Before we lived in Brighton, M and I went to university in Bath. I worked at a restaurant called the Walrus and Carpenter, an iconic place that had been going for over 30 years. The menu stayed the same year in, year out - the owner joked that if the dishes on the ‘Special’ menu stayed there for 10 years, he’d move it to the permanent one. The staff who worked there were like a big family - we were all close and shared the same ‘quirky’ qualities that the regular customers kept returning for. I worked there for just over 2 years before moving away and for most of that time I worked with a woman called Elaine.
Elaine and I never had a moments silence between us - we’d be chatting as we moved swiftly around the tiny restaurant, dodging in between each other to get drinks and move plates around, charming the customers and keeping everyone happy. In between, we talked. Now, I talk very quickly when I’m on a roll, and Elaine could easily keep up with me, which is always such a relief! We shared stories about our lives and the ones we loved, and one day Elaine told me about a treasure chest cake she made for her son. “Oh, it’s easy, Kat! You could do it - just bake a cake in a loaf tin, slice in half and prop the top up like the top of the chest, get a load of pick n’ mix that look like treasure and you’re done!” It sounded VERY exciting, and I couldn’t wait to make it for M - even though he’s 24.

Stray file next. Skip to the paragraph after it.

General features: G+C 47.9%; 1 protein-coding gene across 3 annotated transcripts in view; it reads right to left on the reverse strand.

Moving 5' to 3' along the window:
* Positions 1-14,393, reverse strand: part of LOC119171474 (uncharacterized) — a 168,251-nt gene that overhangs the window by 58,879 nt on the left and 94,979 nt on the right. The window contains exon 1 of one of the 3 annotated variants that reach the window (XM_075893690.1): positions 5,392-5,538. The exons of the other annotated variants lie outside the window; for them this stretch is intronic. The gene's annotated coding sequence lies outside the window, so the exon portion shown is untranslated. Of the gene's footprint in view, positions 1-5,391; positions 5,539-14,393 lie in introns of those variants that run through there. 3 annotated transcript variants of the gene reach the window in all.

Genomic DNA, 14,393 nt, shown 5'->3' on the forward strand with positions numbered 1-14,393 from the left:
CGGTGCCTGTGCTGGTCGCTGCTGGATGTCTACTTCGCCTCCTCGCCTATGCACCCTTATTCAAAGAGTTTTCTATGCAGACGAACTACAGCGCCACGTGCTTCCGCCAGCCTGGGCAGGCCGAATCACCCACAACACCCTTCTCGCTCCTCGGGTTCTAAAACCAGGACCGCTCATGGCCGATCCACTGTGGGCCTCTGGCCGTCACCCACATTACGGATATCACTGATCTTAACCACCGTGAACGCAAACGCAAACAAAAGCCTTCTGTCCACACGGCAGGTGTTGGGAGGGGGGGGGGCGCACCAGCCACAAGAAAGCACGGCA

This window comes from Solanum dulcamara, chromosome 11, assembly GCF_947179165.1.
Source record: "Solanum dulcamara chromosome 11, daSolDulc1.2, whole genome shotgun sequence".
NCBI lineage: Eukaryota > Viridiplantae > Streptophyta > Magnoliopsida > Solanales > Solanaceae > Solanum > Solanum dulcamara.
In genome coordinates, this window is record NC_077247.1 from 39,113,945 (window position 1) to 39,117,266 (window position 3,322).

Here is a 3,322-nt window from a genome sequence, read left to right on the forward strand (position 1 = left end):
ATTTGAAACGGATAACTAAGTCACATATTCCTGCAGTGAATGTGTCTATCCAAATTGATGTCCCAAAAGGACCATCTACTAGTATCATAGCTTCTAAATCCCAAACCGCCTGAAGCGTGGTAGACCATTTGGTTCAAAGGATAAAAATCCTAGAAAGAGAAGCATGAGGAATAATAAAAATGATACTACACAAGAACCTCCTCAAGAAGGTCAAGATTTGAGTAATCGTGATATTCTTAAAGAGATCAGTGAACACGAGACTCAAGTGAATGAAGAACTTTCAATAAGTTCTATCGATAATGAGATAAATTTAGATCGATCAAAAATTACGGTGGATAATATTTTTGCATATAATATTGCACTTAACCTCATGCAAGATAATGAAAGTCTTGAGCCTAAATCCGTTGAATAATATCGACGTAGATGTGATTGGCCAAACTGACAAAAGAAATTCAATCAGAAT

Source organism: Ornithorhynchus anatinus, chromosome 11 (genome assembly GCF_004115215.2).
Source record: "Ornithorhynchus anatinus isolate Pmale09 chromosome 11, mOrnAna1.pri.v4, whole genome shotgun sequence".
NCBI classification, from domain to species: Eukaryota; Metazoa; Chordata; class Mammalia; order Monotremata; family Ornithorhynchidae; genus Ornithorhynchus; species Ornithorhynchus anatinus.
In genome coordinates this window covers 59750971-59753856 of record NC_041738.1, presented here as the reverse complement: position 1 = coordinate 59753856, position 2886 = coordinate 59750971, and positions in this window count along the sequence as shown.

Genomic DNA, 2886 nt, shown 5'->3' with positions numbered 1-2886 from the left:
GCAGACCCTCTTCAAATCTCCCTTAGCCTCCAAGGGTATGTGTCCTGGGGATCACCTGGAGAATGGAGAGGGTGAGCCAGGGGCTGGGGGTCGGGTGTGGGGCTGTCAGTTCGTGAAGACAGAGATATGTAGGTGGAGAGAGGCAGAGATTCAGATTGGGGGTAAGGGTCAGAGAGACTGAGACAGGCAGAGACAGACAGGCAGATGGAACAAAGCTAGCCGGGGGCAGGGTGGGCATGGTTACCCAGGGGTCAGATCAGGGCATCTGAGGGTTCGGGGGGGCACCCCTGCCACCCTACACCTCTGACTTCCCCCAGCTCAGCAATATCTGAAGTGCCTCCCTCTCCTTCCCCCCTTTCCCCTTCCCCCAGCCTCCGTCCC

I had that conversation with Elaine about 2 years ago but yesterday I finally did it! If I say so myself, it is one good looking cake. I had so much fun in the sweet shop - I found chocolate coins (good thing about M’s birthday being near Christmas) edible silver beads, lumps of toffee that look like nuggets of gold and the piéce de resistance - chocolate liqueurs shaped like bottles, in branded foil wrappers!The Walrus and Carpenter restaurant closed down not long after we moved to Brighton. I went back to visit a few months ago and peered sadly into its darkened windows. Things were still left in the empty rooms - poster marks on the walls and the carpets half removed. The till was still there, with one lonely ticket still pierced onto the metal spike beside it. The closure of the Walrus such a sad thing for so many lives, but I hope everyone will remember it in its hay day, with over 100 covers on a Saturday night, people crammed onto tiny tables, tea lights everywhere lighting up the posters covering the walls; decorating the rooms with memories of plays and concerts from the last 50 years. The cocktail bar upstairs filled to bursting and bacon and cheese burgers being served at every other table. I worked with some lovely, lovely people but especially Elaine for over 2 years of weekly banter, chat and giggles.
Lots of love x